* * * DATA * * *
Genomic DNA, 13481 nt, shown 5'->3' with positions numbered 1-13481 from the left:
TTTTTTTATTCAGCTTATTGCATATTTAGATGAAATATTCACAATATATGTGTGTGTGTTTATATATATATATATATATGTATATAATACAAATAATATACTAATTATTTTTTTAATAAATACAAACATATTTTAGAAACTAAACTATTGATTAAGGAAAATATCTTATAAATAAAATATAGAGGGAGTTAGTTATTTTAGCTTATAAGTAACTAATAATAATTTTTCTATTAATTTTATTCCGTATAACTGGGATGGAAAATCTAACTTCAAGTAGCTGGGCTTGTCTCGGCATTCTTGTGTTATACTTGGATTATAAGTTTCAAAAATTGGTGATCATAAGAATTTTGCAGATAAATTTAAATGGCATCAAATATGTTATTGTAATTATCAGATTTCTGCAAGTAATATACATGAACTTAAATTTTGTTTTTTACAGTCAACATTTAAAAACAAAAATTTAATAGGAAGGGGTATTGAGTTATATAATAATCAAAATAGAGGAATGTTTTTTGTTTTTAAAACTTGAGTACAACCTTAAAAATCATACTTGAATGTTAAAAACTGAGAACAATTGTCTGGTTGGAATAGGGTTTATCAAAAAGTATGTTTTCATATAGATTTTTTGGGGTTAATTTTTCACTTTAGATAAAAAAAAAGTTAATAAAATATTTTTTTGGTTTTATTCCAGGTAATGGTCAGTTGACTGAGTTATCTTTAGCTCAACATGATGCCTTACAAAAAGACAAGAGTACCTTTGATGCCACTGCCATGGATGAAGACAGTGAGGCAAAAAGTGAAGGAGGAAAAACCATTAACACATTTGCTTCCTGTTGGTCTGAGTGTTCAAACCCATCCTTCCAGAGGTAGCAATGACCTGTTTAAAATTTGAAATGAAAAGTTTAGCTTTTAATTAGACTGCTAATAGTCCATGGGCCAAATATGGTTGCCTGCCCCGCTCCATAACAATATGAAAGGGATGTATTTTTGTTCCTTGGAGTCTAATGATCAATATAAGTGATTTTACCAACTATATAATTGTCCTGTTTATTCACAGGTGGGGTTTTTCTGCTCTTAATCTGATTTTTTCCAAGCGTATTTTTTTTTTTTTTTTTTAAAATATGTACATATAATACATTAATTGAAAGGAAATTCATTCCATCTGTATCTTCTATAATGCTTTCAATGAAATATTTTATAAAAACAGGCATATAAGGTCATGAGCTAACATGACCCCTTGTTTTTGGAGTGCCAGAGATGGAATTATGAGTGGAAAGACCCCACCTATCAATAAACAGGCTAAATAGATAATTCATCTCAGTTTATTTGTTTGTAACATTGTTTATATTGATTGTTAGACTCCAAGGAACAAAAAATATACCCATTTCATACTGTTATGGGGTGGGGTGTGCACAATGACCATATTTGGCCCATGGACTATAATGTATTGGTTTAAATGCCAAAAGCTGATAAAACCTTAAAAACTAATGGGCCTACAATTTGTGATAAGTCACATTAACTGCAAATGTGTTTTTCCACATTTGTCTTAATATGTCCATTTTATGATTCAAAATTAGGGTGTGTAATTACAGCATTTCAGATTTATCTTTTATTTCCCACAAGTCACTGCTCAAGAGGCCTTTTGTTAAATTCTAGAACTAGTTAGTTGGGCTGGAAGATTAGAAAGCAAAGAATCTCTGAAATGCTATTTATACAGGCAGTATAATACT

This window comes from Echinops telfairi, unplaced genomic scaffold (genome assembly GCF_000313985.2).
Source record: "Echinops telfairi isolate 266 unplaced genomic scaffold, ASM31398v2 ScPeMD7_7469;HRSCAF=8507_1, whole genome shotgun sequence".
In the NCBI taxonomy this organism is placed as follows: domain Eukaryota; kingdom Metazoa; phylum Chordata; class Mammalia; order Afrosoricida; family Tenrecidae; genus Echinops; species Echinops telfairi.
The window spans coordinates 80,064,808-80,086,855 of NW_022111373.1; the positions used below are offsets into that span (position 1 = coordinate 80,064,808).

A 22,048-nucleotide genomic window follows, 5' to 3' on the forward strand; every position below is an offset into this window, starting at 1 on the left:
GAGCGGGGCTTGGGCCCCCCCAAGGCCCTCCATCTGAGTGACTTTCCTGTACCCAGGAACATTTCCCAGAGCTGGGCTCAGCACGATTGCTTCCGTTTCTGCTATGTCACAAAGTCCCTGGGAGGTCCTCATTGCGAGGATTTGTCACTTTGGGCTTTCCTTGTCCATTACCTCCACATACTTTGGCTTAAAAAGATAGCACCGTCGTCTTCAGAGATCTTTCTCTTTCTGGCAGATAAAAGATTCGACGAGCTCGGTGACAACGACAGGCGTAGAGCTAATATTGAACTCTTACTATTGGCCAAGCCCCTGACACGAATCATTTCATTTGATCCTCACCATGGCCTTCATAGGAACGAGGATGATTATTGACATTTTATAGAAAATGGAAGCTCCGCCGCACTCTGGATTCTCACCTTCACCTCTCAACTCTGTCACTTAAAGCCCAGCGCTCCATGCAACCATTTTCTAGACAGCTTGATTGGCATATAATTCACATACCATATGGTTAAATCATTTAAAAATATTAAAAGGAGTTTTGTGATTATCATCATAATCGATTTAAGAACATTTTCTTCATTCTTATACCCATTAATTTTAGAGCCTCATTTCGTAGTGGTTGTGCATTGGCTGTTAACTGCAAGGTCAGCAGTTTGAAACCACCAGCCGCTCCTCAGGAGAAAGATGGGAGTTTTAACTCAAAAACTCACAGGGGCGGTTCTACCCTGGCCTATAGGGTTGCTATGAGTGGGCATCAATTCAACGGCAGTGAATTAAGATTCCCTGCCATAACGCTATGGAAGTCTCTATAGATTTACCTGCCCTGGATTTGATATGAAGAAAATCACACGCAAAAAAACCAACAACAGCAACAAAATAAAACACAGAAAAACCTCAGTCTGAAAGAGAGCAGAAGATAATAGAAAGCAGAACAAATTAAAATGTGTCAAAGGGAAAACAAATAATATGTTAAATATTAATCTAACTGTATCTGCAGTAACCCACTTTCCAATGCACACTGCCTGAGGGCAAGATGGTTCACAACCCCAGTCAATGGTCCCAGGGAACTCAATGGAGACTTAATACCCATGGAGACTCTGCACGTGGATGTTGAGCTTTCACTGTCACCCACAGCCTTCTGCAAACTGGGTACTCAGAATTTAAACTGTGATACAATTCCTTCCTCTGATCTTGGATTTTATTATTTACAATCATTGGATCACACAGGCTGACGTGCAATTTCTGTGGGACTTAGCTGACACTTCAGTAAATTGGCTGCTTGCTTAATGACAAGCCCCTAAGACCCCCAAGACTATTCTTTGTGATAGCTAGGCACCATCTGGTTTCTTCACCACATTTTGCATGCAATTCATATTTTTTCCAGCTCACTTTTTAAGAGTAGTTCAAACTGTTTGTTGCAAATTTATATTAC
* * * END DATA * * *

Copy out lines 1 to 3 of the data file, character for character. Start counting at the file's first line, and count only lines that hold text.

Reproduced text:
Genomic DNA, 13481 nt, shown 5'->3' with positions numbered 1-13481 from the left:
TTTTTTTATTCAGCTTATTGCATATTTAGATGAAATATTCACAATATATGTGTGTGTGTTTATATATATATATATATATGTATATAATACAAATAATATACTAATTATTTTTTTAATAAATACAAACATATTTTAGAAACTAAACTATTGATTAAGGAAAATATCTTATAAATAAAATATAGAGGGAGTTAGTTATTTTAGCTTATAAGTAACTAATAATAATTTTTCTATTAATTTTATTCCGTATAACTGGGATGGAAAATCTAACTTCAAGTAGCTGGGCTTGTCTCGGCATTCTTGTGTTATACTTGGATTATAAGTTTCAAAAATTGGTGATCATAAGAATTTTGCAGATAAATTTAAATGGCATCAAATATGTTATTGTAATTATCAGATTTCTGCAAGTAATATACATGAACTTAAATTTTGTTTTTTACAGTCAACATTTAAAAACAAAAATTTAATAGGAAGGGGTATTGAGTTATATAATAATCAAAATAGAGGAATGTTTTTTGTTTTTAAAACTTGAGTACAACCTTAAAAATCATACTTGAATGTTAAAAACTGAGAACAATTGTCTGGTTGGAATAGGGTTTATCAAAAAGTATGTTTTCATATAGATTTTTTGGGGTTAATTTTTCACTTTAGATAAAAAAAAAGTTAATAAAATATTTTTTTGGTTTTATTCCAGGTAATGGTCAGTTGACTGAGTTATCTTTAGCTCAACATGATGCCTTACAAAAAGACAAGAGTACCTTTGATGCCACTGCCATGGATGAAGACAGTGAGGCAAAAAGTGAAGGAGGAAAAACCATTAACACATTTGCTTCCTGTTGGTCTGAGTGTTCAAACCCATCCTTCCAGAGGTAGCAATGACCTGTTTAAAATTTGAAATGAAAAGTTTAGCTTTTAATTAGACTGCTAATAGTCCATGGGCCAAATATGGTTGCCTGCCCCGCTCCATAACAATATGAAAGGGATGTATTTTTGTTCCTTGGAGTCTAATGATCAATATAAGTGATTTTACCAACTATATAATTGTCCTGTTTATTCACAGGTGGGGTTTTTCTGCTCTTAATCTGATTTTTTCCAAGCGTATTTTTTTTTTTTTTTTTTAAAATATGTACATATAATACATTAATTGAAAGGAAATTCATTCCATCTGTATCTTCTATAATGCTTTCAATGAAATATTTTATAAAAACAGGCATATAAGGTCATGAGCTAACATGACCCCTTGTTTTTGGAGTGCCAGAGATGGAATTATGAGTGGAAAGACCCCACCTATCAATAAACAGGCTAAATAGATAATTCATCTCAGTTTATTTGTTTGTAACATTGTTTATATTGATTGTTAGACTCCAAGGAACAAAAAATATACCCATTTCATACTGTTATGGGGTGGGGTGTGCACAATGACCATATTTGGCCCATGGACTATAATGTATTGGTTTAAATGCCAAAAGCTGATAAAACCTTAAAAACTAATGGGCCTACAATTTGTGATAAGTCACATTAACTGCAAATGTGTTTTTCCACATTTGTCTTAATATGTCCATTTTATGATTCAAAATTAGGGTGTGTAATTACAGCATTTCAGATTTATCTTTTATTTCCCACAAGTCACTGCTCAAGAGGCCTTTTGTTAAATTCTAGAACTAGTTAGTTGGGCTGGAAGATTAGAAAGCAAAGAATCTCTGAAATGCTATTTATACAGGCAGTATAATACT

This window comes from Echinops telfairi, unplaced genomic scaffold (genome assembly GCF_000313985.2).